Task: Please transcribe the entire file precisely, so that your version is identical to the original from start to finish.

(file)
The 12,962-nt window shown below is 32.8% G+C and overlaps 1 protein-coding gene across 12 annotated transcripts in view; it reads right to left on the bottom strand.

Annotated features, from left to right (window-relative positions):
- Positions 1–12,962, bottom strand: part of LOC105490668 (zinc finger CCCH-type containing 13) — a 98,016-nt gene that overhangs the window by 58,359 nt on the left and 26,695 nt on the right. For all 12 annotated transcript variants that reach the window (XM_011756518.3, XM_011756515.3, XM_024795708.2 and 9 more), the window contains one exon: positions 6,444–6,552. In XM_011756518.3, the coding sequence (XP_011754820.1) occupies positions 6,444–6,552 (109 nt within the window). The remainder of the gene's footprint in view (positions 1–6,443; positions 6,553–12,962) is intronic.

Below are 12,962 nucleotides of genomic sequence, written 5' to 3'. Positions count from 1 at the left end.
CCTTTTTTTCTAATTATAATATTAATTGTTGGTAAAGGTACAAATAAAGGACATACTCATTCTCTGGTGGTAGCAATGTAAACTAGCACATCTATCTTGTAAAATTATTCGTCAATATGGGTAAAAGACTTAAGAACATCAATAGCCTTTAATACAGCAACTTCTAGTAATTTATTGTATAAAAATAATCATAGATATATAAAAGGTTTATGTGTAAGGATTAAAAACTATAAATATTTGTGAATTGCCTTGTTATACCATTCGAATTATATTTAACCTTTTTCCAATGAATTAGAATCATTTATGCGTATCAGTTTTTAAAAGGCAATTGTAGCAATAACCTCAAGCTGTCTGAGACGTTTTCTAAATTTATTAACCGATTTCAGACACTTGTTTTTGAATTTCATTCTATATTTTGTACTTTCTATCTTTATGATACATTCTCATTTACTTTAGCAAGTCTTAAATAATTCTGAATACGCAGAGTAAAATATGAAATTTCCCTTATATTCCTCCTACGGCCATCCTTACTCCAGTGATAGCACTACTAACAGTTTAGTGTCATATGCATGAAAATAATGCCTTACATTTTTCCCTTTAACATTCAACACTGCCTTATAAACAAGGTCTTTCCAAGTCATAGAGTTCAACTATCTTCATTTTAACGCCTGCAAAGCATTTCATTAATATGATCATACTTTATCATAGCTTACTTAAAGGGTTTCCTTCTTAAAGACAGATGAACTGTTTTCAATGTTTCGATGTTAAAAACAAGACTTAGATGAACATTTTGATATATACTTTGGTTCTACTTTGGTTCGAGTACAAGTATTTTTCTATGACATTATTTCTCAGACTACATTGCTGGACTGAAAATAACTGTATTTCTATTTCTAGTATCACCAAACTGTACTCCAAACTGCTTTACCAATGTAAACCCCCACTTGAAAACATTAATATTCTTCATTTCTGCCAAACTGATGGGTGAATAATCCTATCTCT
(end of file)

The 12,962-nt window shown below is 32.8% G+C and overlaps 1 protein-coding gene across 12 annotated transcripts in view; it reads right to left on the bottom strand.

Annotated features, from left to right (window-relative positions):
- Positions 1–12,962, bottom strand: part of LOC105490668 (zinc finger CCCH-type containing 13) — a 98,016-nt gene that overhangs the window by 58,359 nt on the left and 26,695 nt on the right. For all 12 annotated transcript variants that reach the window (XM_011756518.3, XM_011756515.3, XM_024795708.2 and 9 more), the window contains one exon: positions 6,444–6,552. In XM_011756518.3, the coding sequence (XP_011754820.1) occupies positions 6,444–6,552 (109 nt within the window). The remainder of the gene's footprint in view (positions 1–6,443; positions 6,553–12,962) is intronic.

Below are 12,962 nucleotides of genomic sequence, written 5' to 3'. Positions count from 1 at the left end.
CCTTTTTTTCTAATTATAATATTAATTGTTGGTAAAGGTACAAATAAAGGACATACTCATTCTCTGGTGGTAGCAATGTAAACTAGCACATCTATCTTGTAAAATTATTCGTCAATATGGGTAAAAGACTTAAGAACATCAATAGCCTTTAATACAGCAACTTCTAGTAATTTATTGTATAAAAATAATCATAGATATATAAAAGGTTTATGTGTAAGGATTAAAAACTATAAATATTTGTGAATTGCCTTGTTATACCATTCGAATTATATTTAACCTTTTTCCAATGAATTAGAATCATTTATGCGTATCAGTTTTTAAAAGGCAATTGTAGCAATAACCTCAAGCTGTCTGAGACGTTTTCTAAATTTATTAACCGATTTCAGACACTTGTTTTTGAATTTCATTCTATATTTTGTACTTTCTATCTTTATGATACATTCTCATTTACTTTAGCAAGTCTTAAATAATTCTGAATACGCAGAGTAAAATATGAAATTTCCCTTATATTCCTCCTACGGCCATCCTTACTCCAGTGATAGCACTACTAACAGTTTAGTGTCATATGCATGAAAATAATGCCTTACATTTTTCCCTTTAACATTCAACACTGCCTTATAAACAAGGTCTTTCCAAGTCATAGAGTTCAACTATCTTCATTTTAACGCCTGCAAAGCATTTCATTAATATGATCATACTTTATCATAGCTTACTTAAAGGGTTTCCTTCTTAAAGACAGATGAACTGTTTTCAATGTTTCGATGTTAAAAACAAGACTTAGATGAACATTTTGATATATACTTTGGTTCTACTTTGGTTCGAGTACAAGTATTTTTCTATGACATTATTTCTCAGACTACATTGCTGGACTGAAAATAACTGTATTTCTATTTCTAGTATCACCAAACTGTACTCCAAACTGCTTTACCAATGTAAACCCCCACTTGAAAACATTAATATTCTTCATTTCTGCCAAACTGATGGGTGAATAATCCTATCTCT